Never having to say you’re sorry

bull's eye view photo

For Wall Street, that’s what it means apparently. Torn over whether a Biden win brings joy or misery. Really.

Those with the rosier outlook point to Biden’s mostly pro-business inner circle, his significant campaign contributions from the financial industry and his longtime support of credit card companies located in his home state of Delaware. Plus, a Biden victory would likely be driven by U.S. voters seeking change because they believe the country is a mess. Wall Street thinks it has a strong argument to make that reining in lenders would be a fatal mistake when unemployment is sky-high and the economy remains ravaged by the coronavirus pandemic.

The enthusiasm, however, is tempered by fears over how much sway Biden will give progressives and their firebrand leaders, including Senators Elizabeth Warren and Bernie Sanders. That’s especially true when it comes to picking appointees to run the powerful agencies that police banks and securities firms, jobs that the activists are mobilizing to fill with industry critics. At a minimum, progressives want to ensure that the days are long over when Democrats appointed officials like Robert Rubin, Timothy Geithner and Lawrence Summers, who is a key Biden adviser.

The stakes for Wall Street couldn’t be higher. Centrist regulators would be less likely to overturn rule rollbacks approved under Trump that have saved financial firms tens of billions of dollars. Progressive agency heads, on the other hand, could pursue what the C-suite calls the “shame and investigation agenda.” Policies like taxes on trading, curbs on executive pay and even breaking up behemoth banks would be back on the table.

To wonder whether ‘Wall Street’ has some understanding of our current morass, much less the words ‘joy’ or ‘ misery,’ is to weep. Of course they do. Always check the business press if you’re wondering at all about the soul of a consumer society. Mantra for post-2016 world: it’s always worse than you think.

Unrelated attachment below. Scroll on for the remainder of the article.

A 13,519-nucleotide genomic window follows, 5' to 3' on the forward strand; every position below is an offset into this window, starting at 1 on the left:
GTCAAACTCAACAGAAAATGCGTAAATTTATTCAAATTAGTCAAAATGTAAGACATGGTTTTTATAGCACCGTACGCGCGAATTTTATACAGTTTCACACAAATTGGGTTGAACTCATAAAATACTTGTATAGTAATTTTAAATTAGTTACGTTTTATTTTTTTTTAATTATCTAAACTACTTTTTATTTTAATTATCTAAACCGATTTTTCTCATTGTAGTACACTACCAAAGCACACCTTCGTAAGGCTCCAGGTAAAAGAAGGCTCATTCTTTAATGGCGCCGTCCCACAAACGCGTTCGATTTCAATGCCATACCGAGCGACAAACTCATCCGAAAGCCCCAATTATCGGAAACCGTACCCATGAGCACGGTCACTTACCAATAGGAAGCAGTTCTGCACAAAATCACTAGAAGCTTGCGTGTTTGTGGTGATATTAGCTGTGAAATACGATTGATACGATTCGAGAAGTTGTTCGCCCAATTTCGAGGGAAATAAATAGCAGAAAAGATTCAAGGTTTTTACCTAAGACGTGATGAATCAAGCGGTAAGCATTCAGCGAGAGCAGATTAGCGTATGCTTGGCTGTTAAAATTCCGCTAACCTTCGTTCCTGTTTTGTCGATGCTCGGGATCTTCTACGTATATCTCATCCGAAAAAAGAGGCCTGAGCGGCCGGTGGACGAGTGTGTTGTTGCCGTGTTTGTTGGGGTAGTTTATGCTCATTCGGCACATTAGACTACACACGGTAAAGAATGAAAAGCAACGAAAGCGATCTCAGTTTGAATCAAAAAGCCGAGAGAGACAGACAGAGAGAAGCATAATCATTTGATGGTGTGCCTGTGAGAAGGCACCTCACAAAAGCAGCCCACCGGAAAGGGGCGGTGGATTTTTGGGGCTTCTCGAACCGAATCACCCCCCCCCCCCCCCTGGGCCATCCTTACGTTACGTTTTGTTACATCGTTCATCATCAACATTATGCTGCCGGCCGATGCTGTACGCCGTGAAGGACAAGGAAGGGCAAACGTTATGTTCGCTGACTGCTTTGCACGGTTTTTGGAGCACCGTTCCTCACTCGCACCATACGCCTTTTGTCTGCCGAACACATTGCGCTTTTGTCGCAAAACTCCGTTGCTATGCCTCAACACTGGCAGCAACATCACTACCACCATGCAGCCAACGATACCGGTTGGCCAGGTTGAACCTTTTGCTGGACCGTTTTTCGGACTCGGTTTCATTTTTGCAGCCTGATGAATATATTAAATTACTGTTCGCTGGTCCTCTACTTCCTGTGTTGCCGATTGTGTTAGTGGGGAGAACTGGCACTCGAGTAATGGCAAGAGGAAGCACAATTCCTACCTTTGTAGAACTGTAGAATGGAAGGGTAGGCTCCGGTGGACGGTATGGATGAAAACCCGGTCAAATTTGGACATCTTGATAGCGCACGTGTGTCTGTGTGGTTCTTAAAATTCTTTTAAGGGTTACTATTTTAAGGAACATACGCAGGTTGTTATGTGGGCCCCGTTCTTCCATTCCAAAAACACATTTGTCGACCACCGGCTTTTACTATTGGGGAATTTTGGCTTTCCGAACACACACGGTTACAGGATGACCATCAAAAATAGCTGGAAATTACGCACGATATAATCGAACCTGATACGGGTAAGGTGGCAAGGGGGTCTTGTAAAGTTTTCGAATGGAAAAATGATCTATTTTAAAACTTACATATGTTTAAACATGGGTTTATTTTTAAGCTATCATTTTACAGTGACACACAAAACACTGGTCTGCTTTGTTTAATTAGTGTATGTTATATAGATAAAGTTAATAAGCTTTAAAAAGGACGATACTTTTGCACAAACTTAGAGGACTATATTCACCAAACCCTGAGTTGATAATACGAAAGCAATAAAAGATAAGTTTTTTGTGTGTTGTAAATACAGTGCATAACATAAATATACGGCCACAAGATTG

Image: Replica golden calf. Subtlety is NOT their strong point.

Windy names for fun

Why can’t the pharmaceutical companies

The United States is on the verge of a solar boom that could provide 4.3 percent of the nation’s electricity by 2020, according to a new report from Bloomberg New Energy Finance.

There’s just a 12-figure catch: Investors need to put $100 billion into the solar industry to keep the generation of solar electricity growing by 42 percent a year for the next decade to expand capacity from the current 1.4 gigawatts to 44 gigawatts

directly fund sponsor desert wind farms?

Federal prosecutors in Boston yesterday said British drug giant GlaxoSmithKline PLC agreed to pay $750 million to settle civil and criminal charges that it made and sold adulterated drugs, including the antidepressant Paxil, to Medicaid and other government payers

The settlement, one of the largest ever in a health care fraud case, burnished the reputation of the US attorney’s office in Boston as the premier federal office for investigating health care fraud. It has been responsible for recovering about $6 billion in health care fines and claims in the past decade, about 25 percent of all recoveries nationally.

If you think I’ve got it backwards, GlaxosmithKline’s share price only went down .14 (fourteen cents!) on news of the settlement.